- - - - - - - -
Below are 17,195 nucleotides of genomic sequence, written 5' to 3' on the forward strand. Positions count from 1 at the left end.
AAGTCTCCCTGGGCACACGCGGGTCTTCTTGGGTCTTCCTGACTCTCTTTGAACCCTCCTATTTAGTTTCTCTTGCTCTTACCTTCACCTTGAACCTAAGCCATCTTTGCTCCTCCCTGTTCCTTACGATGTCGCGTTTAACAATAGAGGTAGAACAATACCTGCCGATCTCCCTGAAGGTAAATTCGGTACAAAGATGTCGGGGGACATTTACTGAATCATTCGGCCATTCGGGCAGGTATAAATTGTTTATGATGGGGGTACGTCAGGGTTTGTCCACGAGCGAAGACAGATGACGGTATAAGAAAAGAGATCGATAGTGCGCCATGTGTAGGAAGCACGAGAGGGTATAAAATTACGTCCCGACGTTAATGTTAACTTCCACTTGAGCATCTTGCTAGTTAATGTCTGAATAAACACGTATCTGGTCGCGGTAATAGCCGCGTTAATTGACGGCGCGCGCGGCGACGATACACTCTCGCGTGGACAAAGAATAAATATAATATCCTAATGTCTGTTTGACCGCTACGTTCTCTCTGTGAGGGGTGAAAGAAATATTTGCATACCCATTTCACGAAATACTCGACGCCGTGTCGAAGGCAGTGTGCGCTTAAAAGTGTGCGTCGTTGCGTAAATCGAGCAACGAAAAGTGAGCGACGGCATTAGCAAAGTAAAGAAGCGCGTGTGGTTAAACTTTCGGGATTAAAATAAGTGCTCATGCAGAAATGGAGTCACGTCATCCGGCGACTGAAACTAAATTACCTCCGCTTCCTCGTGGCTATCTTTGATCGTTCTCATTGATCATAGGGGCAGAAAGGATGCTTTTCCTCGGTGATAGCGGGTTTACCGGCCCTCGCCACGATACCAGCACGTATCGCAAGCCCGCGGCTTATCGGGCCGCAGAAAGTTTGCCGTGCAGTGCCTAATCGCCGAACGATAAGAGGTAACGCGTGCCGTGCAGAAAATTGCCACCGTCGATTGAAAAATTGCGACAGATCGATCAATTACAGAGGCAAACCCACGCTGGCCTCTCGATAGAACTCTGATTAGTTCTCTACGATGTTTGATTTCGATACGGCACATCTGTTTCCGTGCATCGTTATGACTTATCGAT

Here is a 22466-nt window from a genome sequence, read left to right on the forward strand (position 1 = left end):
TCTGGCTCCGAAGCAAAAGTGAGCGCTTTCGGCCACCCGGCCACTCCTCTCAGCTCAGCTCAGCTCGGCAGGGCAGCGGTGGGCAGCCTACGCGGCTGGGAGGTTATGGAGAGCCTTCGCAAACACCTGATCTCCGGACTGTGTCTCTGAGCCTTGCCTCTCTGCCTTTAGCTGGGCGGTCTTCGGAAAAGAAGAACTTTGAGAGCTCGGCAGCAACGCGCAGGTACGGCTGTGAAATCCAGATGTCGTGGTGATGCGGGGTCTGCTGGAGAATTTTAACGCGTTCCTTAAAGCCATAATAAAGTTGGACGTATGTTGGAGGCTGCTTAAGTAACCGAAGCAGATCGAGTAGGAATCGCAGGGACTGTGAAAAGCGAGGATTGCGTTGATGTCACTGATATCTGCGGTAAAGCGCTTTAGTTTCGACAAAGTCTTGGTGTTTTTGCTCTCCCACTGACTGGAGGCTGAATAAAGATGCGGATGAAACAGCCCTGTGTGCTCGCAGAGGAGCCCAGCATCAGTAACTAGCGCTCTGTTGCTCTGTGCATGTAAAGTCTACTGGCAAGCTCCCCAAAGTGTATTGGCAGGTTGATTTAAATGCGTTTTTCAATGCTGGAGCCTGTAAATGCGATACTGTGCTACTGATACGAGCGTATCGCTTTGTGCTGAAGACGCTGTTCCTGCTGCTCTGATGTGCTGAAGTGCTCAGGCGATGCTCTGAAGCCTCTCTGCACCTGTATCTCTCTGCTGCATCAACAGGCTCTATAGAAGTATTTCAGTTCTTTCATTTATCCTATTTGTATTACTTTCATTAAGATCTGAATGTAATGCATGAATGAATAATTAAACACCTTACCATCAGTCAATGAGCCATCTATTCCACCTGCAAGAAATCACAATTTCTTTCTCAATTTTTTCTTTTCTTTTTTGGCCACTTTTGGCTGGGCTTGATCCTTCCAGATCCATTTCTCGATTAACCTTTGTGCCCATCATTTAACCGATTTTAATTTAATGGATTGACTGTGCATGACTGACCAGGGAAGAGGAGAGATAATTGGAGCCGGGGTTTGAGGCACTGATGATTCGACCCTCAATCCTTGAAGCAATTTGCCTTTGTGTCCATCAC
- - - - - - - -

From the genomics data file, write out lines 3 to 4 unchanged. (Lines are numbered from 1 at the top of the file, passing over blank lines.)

Here is a 22466-nt window from a genome sequence, read left to right on the forward strand (position 1 = left end):
TCTGGCTCCGAAGCAAAAGTGAGCGCTTTCGGCCACCCGGCCACTCCTCTCAGCTCAGCTCAGCTCGGCAGGGCAGCGGTGGGCAGCCTACGCGGCTGGGAGGTTATGGAGAGCCTTCGCAAACACCTGATCTCCGGACTGTGTCTCTGAGCCTTGCCTCTCTGCCTTTAGCTGGGCGGTCTTCGGAAAAGAAGAACTTTGAGAGCTCGGCAGCAACGCGCAGGTACGGCTGTGAAATCCAGATGTCGTGGTGATGCGGGGTCTGCTGGAGAATTTTAACGCGTTCCTTAAAGCCATAATAAAGTTGGACGTATGTTGGAGGCTGCTTAAGTAACCGAAGCAGATCGAGTAGGAATCGCAGGGACTGTGAAAAGCGAGGATTGCGTTGATGTCACTGATATCTGCGGTAAAGCGCTTTAGTTTCGACAAAGTCTTGGTGTTTTTGCTCTCCCACTGACTGGAGGCTGAATAAAGATGCGGATGAAACAGCCCTGTGTGCTCGCAGAGGAGCCCAGCATCAGTAACTAGCGCTCTGTTGCTCTGTGCATGTAAAGTCTACTGGCAAGCTCCCCAAAGTGTATTGGCAGGTTGATTTAAATGCGTTTTTCAATGCTGGAGCCTGTAAATGCGATACTGTGCTACTGATACGAGCGTATCGCTTTGTGCTGAAGACGCTGTTCCTGCTGCTCTGATGTGCTGAAGTGCTCAGGCGATGCTCTGAAGCCTCTCTGCACCTGTATCTCTCTGCTGCATCAACAGGCTCTATAGAAGTATTTCAGTTCTTTCATTTATCCTATTTGTATTACTTTCATTAAGATCTGAATGTAATGCATGAATGAATAATTAAACACCTTACCATCAGTCAATGAGCCATCTATTCCACCTGCAAGAAATCACAATTTCTTTCTCAATTTTTTCTTTTCTTTTTTGGCCACTTTTGGCTGGGCTTGATCCTTCCAGATCCATTTCTCGATTAACCTTTGTGCCCATCATTTAACCGATTTTAATTTAATGGATTGACTGTGCATGACTGACCAGGGAAGAGGAGAGATAATTGGAGCCGGGGTTTGAGGCACTGATGATTCGACCCTCAATCCTTGAAGCAATTTGCCTTTGTGTCCATCAC